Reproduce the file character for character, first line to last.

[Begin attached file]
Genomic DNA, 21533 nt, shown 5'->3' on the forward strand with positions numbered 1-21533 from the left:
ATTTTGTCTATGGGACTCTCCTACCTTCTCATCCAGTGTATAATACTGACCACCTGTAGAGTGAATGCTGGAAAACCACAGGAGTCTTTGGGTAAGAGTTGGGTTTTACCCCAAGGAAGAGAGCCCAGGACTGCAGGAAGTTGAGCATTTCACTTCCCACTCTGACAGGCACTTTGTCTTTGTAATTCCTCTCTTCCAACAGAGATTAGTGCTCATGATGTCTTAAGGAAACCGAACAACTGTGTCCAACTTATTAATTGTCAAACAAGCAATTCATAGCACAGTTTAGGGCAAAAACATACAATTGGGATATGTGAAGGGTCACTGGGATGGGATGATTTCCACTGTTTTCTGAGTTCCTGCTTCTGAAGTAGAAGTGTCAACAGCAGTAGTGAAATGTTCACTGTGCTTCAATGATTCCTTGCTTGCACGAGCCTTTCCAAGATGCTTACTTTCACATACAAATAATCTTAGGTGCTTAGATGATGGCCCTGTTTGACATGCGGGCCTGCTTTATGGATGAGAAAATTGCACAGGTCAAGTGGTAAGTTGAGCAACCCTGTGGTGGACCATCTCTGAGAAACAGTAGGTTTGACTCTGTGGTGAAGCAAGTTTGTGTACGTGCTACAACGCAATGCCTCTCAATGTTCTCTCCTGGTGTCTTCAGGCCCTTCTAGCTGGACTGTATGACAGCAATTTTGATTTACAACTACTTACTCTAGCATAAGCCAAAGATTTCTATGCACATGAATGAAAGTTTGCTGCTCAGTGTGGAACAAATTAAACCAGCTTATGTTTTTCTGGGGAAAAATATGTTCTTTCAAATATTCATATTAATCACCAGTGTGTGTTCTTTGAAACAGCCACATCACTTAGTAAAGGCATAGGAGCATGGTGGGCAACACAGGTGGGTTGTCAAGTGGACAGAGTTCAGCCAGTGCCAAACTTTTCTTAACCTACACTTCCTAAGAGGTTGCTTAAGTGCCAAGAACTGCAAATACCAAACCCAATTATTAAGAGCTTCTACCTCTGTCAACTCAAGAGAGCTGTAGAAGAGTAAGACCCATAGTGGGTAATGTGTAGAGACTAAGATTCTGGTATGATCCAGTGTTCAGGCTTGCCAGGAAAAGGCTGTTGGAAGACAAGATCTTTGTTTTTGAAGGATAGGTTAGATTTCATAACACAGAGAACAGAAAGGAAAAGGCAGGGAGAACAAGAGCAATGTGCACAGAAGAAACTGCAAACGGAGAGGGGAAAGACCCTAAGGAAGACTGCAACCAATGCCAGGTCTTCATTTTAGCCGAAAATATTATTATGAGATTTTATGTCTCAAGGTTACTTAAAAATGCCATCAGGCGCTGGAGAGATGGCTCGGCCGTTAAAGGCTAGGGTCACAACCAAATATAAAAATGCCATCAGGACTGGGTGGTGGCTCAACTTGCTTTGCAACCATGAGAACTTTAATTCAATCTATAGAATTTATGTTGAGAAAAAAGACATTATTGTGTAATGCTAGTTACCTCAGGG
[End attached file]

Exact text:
Genomic DNA, 21533 nt, shown 5'->3' on the forward strand with positions numbered 1-21533 from the left:
ATTTTGTCTATGGGACTCTCCTACCTTCTCATCCAGTGTATAATACTGACCACCTGTAGAGTGAATGCTGGAAAACCACAGGAGTCTTTGGGTAAGAGTTGGGTTTTACCCCAAGGAAGAGAGCCCAGGACTGCAGGAAGTTGAGCATTTCACTTCCCACTCTGACAGGCACTTTGTCTTTGTAATTCCTCTCTTCCAACAGAGATTAGTGCTCATGATGTCTTAAGGAAACCGAACAACTGTGTCCAACTTATTAATTGTCAAACAAGCAATTCATAGCACAGTTTAGGGCAAAAACATACAATTGGGATATGTGAAGGGTCACTGGGATGGGATGATTTCCACTGTTTTCTGAGTTCCTGCTTCTGAAGTAGAAGTGTCAACAGCAGTAGTGAAATGTTCACTGTGCTTCAATGATTCCTTGCTTGCACGAGCCTTTCCAAGATGCTTACTTTCACATACAAATAATCTTAGGTGCTTAGATGATGGCCCTGTTTGACATGCGGGCCTGCTTTATGGATGAGAAAATTGCACAGGTCAAGTGGTAAGTTGAGCAACCCTGTGGTGGACCATCTCTGAGAAACAGTAGGTTTGACTCTGTGGTGAAGCAAGTTTGTGTACGTGCTACAACGCAATGCCTCTCAATGTTCTCTCCTGGTGTCTTCAGGCCCTTCTAGCTGGACTGTATGACAGCAATTTTGATTTACAACTACTTACTCTAGCATAAGCCAAAGATTTCTATGCACATGAATGAAAGTTTGCTGCTCAGTGTGGAACAAATTAAACCAGCTTATGTTTTTCTGGGGAAAAATATGTTCTTTCAAATATTCATATTAATCACCAGTGTGTGTTCTTTGAAACAGCCACATCACTTAGTAAAGGCATAGGAGCATGGTGGGCAACACAGGTGGGTTGTCAAGTGGACAGAGTTCAGCCAGTGCCAAACTTTTCTTAACCTACACTTCCTAAGAGGTTGCTTAAGTGCCAAGAACTGCAAATACCAAACCCAATTATTAAGAGCTTCTACCTCTGTCAACTCAAGAGAGCTGTAGAAGAGTAAGACCCATAGTGGGTAATGTGTAGAGACTAAGATTCTGGTATGATCCAGTGTTCAGGCTTGCCAGGAAAAGGCTGTTGGAAGACAAGATCTTTGTTTTTGAAGGATAGGTTAGATTTCATAACACAGAGAACAGAAAGGAAAAGGCAGGGAGAACAAGAGCAATGTGCACAGAAGAAACTGCAAACGGAGAGGGGAAAGACCCTAAGGAAGACTGCAACCAATGCCAGGTCTTCATTTTAGCCGAAAATATTATTATGAGATTTTATGTCTCAAGGTTACTTAAAAATGCCATCAGGCGCTGGAGAGATGGCTCGGCCGTTAAAGGCTAGGGTCACAACCAAATATAAAAATGCCATCAGGACTGGGTGGTGGCTCAACTTGCTTTGCAACCATGAGAACTTTAATTCAATCTATAGAATTTATGTTGAGAAAAAAGACATTATTGTGTAATGCTAGTTACCTCAGGG